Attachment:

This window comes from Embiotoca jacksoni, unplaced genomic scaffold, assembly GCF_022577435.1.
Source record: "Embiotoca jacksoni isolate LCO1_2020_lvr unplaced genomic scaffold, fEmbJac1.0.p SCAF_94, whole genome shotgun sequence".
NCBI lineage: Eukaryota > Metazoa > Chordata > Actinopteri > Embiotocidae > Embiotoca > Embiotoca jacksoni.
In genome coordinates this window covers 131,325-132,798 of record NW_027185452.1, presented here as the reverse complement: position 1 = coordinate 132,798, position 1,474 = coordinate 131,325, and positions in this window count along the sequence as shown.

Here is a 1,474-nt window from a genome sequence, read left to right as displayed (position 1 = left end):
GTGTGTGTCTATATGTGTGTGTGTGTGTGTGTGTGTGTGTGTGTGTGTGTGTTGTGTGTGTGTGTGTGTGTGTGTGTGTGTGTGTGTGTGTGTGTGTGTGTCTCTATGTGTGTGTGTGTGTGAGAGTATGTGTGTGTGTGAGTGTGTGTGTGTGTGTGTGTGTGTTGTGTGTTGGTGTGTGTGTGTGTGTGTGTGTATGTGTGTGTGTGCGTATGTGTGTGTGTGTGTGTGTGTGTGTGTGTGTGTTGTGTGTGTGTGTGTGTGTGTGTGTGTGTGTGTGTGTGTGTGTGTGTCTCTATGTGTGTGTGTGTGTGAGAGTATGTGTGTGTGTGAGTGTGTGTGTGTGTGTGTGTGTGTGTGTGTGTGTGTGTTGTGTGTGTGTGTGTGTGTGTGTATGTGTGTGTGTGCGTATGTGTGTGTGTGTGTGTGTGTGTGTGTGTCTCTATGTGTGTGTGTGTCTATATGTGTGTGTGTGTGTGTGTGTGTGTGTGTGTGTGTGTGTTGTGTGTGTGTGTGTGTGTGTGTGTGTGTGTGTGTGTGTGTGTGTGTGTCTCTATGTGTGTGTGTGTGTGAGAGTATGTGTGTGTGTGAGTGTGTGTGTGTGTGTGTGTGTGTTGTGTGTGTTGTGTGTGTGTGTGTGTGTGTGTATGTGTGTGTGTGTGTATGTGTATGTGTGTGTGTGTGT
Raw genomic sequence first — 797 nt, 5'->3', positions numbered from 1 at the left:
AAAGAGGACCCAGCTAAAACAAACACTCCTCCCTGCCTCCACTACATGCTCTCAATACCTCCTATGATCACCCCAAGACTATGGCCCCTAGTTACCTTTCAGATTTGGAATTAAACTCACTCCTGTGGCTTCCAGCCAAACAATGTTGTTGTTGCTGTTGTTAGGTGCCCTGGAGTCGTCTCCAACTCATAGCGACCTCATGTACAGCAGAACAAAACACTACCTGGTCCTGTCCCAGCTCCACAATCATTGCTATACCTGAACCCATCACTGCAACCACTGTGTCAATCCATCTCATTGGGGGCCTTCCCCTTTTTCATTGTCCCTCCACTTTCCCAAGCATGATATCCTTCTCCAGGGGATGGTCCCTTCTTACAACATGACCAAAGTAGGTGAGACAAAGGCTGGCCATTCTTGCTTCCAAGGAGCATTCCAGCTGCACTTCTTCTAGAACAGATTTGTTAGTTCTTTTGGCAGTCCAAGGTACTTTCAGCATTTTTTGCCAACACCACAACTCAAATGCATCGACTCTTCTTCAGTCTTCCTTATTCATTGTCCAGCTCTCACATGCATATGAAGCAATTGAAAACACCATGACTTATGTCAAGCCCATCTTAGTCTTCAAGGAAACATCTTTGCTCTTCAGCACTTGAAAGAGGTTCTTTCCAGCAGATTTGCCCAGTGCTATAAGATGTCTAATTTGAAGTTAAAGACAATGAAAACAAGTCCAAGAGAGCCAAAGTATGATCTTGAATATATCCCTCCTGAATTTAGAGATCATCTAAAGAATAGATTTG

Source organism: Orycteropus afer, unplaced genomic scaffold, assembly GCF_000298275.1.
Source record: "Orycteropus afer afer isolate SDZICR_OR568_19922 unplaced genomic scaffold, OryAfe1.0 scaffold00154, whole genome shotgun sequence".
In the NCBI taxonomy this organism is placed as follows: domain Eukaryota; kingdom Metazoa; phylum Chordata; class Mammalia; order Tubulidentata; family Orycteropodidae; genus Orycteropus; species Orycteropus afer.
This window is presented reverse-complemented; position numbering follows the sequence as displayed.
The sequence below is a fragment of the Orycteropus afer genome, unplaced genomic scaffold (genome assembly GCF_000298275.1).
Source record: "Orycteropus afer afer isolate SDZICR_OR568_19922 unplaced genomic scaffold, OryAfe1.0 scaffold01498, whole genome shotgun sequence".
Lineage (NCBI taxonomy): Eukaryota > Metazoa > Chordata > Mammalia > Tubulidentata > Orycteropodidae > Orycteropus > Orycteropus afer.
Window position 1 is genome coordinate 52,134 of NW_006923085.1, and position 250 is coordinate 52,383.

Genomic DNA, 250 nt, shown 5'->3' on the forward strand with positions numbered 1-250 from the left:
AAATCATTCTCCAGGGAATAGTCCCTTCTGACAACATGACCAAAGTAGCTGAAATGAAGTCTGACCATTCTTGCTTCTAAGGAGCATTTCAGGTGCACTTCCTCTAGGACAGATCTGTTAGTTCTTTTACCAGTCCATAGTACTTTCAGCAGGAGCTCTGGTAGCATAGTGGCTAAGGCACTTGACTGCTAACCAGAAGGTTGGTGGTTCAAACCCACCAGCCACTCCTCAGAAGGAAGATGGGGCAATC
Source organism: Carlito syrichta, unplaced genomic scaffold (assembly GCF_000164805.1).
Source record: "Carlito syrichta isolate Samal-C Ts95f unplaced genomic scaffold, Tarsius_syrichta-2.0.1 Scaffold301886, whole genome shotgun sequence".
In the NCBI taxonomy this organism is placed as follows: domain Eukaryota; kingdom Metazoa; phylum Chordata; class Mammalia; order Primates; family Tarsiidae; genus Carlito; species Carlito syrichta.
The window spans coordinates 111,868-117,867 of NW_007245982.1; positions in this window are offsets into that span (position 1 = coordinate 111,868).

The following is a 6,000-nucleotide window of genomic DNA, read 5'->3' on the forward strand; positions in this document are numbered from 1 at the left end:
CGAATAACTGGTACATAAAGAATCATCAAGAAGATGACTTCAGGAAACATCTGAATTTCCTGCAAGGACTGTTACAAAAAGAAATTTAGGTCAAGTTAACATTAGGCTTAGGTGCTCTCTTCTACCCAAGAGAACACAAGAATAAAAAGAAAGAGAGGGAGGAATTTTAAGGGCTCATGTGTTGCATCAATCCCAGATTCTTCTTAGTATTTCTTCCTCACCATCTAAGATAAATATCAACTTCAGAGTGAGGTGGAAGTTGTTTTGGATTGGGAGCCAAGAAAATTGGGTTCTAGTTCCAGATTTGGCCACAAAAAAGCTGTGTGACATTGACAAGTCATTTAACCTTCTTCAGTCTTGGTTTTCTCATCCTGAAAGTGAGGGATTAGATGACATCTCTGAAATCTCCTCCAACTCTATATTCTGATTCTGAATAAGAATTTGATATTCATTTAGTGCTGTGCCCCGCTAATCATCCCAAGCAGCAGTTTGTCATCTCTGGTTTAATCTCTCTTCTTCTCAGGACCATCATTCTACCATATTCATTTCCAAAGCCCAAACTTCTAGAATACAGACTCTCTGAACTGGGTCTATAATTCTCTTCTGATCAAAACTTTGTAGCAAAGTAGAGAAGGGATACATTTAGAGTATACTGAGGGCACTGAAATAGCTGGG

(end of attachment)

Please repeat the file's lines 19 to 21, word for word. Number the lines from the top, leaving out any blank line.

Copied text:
Source organism: Carlito syrichta, unplaced genomic scaffold (assembly GCF_000164805.1).
Source record: "Carlito syrichta isolate Samal-C Ts95f unplaced genomic scaffold, Tarsius_syrichta-2.0.1 Scaffold301886, whole genome shotgun sequence".
In the NCBI taxonomy this organism is placed as follows: domain Eukaryota; kingdom Metazoa; phylum Chordata; class Mammalia; order Primates; family Tarsiidae; genus Carlito; species Carlito syrichta.